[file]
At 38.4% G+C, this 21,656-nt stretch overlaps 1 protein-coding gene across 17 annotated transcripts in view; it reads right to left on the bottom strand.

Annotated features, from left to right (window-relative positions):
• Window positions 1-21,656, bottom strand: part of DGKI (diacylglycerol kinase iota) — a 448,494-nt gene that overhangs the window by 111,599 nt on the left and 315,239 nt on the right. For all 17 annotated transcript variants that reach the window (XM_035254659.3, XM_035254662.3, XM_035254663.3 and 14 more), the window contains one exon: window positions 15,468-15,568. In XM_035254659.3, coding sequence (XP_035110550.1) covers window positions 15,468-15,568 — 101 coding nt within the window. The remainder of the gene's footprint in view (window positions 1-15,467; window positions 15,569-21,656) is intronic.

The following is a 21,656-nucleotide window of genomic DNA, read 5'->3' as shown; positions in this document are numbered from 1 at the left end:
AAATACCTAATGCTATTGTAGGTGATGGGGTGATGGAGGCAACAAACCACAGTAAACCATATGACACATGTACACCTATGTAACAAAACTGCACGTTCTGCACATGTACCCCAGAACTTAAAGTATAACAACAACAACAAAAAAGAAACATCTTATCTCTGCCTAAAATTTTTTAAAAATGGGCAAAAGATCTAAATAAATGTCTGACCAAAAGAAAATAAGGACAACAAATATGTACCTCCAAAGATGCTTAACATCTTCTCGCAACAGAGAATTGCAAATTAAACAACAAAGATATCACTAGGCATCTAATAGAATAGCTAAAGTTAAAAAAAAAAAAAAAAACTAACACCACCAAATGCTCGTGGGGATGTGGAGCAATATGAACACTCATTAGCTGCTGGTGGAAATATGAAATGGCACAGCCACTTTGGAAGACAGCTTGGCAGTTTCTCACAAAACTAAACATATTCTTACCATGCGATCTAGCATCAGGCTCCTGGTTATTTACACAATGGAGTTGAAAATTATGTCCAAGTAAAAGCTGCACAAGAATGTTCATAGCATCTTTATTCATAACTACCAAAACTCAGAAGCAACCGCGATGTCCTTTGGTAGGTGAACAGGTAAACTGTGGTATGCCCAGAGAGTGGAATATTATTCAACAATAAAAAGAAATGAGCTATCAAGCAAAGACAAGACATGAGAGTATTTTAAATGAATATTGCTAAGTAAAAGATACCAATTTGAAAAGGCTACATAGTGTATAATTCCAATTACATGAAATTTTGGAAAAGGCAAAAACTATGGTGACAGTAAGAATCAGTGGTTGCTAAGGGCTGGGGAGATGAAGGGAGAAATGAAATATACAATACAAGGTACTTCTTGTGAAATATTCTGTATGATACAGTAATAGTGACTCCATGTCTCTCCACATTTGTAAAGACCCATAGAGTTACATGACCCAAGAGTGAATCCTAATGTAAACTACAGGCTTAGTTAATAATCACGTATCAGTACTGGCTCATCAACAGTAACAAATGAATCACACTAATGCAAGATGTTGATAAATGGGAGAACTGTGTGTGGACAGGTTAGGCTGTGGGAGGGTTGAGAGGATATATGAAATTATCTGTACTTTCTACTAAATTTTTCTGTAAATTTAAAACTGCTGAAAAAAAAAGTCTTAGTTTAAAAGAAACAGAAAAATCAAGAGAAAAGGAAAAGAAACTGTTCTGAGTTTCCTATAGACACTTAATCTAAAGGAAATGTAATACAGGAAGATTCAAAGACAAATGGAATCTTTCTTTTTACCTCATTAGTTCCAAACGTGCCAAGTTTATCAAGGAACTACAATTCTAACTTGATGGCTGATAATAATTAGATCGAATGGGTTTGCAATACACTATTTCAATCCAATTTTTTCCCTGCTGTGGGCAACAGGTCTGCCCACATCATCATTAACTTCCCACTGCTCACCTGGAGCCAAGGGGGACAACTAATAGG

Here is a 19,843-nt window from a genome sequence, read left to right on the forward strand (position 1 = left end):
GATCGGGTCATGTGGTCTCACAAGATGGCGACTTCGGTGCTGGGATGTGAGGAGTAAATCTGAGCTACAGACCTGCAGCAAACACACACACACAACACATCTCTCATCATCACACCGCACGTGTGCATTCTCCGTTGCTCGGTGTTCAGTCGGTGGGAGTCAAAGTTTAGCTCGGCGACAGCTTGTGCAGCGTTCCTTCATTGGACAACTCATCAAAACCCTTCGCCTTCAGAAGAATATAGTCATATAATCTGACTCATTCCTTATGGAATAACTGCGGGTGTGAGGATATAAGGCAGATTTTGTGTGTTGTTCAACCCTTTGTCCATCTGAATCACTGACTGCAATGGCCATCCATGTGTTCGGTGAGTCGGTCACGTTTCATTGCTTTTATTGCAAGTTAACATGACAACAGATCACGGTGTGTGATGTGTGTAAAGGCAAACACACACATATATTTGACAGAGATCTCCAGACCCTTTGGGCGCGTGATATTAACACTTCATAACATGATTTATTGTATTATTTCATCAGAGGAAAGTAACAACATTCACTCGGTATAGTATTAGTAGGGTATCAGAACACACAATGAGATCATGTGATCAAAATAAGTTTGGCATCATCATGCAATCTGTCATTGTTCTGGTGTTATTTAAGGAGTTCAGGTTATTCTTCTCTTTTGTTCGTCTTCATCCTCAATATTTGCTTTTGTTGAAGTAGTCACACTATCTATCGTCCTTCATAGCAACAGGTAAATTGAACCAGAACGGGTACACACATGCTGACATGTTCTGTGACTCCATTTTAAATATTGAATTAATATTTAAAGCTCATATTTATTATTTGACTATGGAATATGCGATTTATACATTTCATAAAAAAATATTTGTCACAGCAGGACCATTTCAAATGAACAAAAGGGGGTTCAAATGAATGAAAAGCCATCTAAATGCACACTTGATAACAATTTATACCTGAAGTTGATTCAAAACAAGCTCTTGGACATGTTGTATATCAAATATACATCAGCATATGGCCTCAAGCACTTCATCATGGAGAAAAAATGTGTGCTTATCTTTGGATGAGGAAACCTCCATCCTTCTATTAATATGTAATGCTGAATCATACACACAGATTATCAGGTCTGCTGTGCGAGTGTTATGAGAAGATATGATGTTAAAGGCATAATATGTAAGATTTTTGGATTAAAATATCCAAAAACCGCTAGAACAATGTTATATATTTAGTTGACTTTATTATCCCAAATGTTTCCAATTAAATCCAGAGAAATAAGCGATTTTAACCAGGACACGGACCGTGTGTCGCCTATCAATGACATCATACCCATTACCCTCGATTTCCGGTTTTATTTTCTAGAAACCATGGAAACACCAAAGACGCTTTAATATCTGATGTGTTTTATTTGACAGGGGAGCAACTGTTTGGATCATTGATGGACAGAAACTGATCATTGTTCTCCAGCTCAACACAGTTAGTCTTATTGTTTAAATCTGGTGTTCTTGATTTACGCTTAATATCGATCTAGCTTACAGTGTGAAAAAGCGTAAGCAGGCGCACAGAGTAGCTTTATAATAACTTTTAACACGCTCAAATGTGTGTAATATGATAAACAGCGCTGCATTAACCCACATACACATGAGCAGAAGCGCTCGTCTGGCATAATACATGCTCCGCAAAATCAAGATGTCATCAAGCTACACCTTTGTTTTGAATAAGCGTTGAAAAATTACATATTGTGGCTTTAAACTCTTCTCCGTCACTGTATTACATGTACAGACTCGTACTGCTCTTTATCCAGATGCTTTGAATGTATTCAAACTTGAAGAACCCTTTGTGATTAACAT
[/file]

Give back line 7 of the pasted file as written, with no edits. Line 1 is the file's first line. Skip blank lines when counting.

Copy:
GATCGGGTCATGTGGTCTCACAAGATGGCGACTTCGGTGCTGGGATGTGAGGAGTAAATCTGAGCTACAGACCTGCAGCAAACACACACACACAACACATCTCTCATCATCACACCGCACGTGTGCATTCTCCGTTGCTCGGTGTTCAGTCGGTGGGAGTCAAAGTTTAGCTCGGCGACAGCTTGTGCAGCGTTCCTTCATTGGACAACTCATCAAAACCCTTCGCCTTCAGAAGAATATAGTCATATAATCTGACTCATTCCTTATGGAATAACTGCGGGTGTGAGGATATAAGGCAGATTTTGTGTGTTGTTCAACCCTTTGTCCATCTGAATCACTGACTGCAATGGCCATCCATGTGTTCGGTGAGTCGGTCACGTTTCATTGCTTTTATTGCAAGTTAACATGACAACAGATCACGGTGTGTGATGTGTGTAAAGGCAAACACACACATATATTTGACAGAGATCTCCAGACCCTTTGGGCGCGTGATATTAACACTTCATAACATGATTTATTGTATTATTTCATCAGAGGAAAGTAACAACATTCACTCGGTATAGTATTAGTAGGGTATCAGAACACACAATGAGATCATGTGATCAAAATAAGTTTGGCATCATCATGCAATCTGTCATTGTTCTGGTGTTATTTAAGGAGTTCAGGTTATTCTTCTCTTTTGTTCGTCTTCATCCTCAATATTTGCTTTTGTTGAAGTAGTCACACTATCTATCGTCCTTCATAGCAACAGGTAAATTGAACCAGAACGGGTACACACATGCTGACATGTTCTGTGACTCCATTTTAAATATTGAATTAATATTTAAAGCTCATATTTATTATTTGACTATGGAATATGCGATTTATACATTTCATAAAAAAATATTTGTCACAGCAGGACCATTTCAAATGAACAAAAGGGGGTTCAAATGAATGAAAAGCCATCTAAATGCACACTTGATAACAATTTATACCTGAAGTTGATTCAAAACAAGCTCTTGGACATGTTGTATATCAAATATACATCAGCATATGGCCTCAAGCACTTCATCATGGAGAAAAAATGTGTGCTTATCTTTGGATGAGGAAACCTCCATCCTTCTATTAATATGTAATGCTGAATCATACACACAGATTATCAGGTCTGCTGTGCGAGTGTTATGAGAAGATATGATGTTAAAGGCATAATATGTAAGATTTTTGGATTAAAATATCCAAAAACCGCTAGAACAATGTTATATATTTAGTTGACTTTATTATCCCAAATGTTTCCAATTAAATCCAGAGAAATAAGCGATTTTAACCAGGACACGGACCGTGTGTCGCCTATCAATGACATCATACCCATTACCCTCGATTTCCGGTTTTATTTTCTAGAAACCATGGAAACACCAAAGACGCTTTAATATCTGATGTGTTTTATTTGACAGGGGAGCAACTGTTTGGATCATTGATGGACAGAAACTGATCATTGTTCTCCAGCTCAACACAGTTAGTCTTATTGTTTAAATCTGGTGTTCTTGATTTACGCTTAATATCGATCTAGCTTACAGTGTGAAAAAGCGTAAGCAGGCGCACAGAGTAGCTTTATAATAACTTTTAACACGCTCAAATGTGTGTAATATGATAAACAGCGCTGCATTAACCCACATACACATGAGCAGAAGCGCTCGTCTGGCATAATACATGCTCCGCAAAATCAAGATGTCATCAAGCTACACCTTTGTTTTGAATAAGCGTTGAAAAATTACATATTGTGGCTTTAAACTCTTCTCCGTCACTGTATTACATGTACAGACTCGTACTGCTCTTTATCCAGATGCTTTGAATGTATTCAAACTTGAAGAACCCTTTGTGATTAACAT